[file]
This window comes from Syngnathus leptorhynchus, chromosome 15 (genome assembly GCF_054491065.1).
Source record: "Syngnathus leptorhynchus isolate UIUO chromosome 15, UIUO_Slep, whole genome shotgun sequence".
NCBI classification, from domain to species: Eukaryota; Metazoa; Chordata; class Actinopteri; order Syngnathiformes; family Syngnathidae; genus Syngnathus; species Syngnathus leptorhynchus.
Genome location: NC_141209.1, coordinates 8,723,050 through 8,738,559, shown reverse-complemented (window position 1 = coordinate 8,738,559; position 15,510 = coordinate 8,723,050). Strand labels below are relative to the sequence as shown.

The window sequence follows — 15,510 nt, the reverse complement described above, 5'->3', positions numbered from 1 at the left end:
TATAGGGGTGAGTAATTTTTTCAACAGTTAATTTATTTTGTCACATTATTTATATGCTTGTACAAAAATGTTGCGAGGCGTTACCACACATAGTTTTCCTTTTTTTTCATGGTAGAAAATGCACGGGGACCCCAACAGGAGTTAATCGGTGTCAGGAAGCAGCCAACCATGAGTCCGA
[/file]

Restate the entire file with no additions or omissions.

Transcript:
This window comes from Syngnathus leptorhynchus, chromosome 15 (genome assembly GCF_054491065.1).
Source record: "Syngnathus leptorhynchus isolate UIUO chromosome 15, UIUO_Slep, whole genome shotgun sequence".
NCBI classification, from domain to species: Eukaryota; Metazoa; Chordata; class Actinopteri; order Syngnathiformes; family Syngnathidae; genus Syngnathus; species Syngnathus leptorhynchus.
Genome location: NC_141209.1, coordinates 8,723,050 through 8,738,559, shown reverse-complemented (window position 1 = coordinate 8,738,559; position 15,510 = coordinate 8,723,050). Strand labels below are relative to the sequence as shown.

The window sequence follows — 15,510 nt, the reverse complement described above, 5'->3', positions numbered from 1 at the left end:
TATAGGGGTGAGTAATTTTTTCAACAGTTAATTTATTTTGTCACATTATTTATATGCTTGTACAAAAATGTTGCGAGGCGTTACCACACATAGTTTTCCTTTTTTTTCATGGTAGAAAATGCACGGGGACCCCAACAGGAGTTAATCGGTGTCAGGAAGCAGCCAACCATGAGTCCGA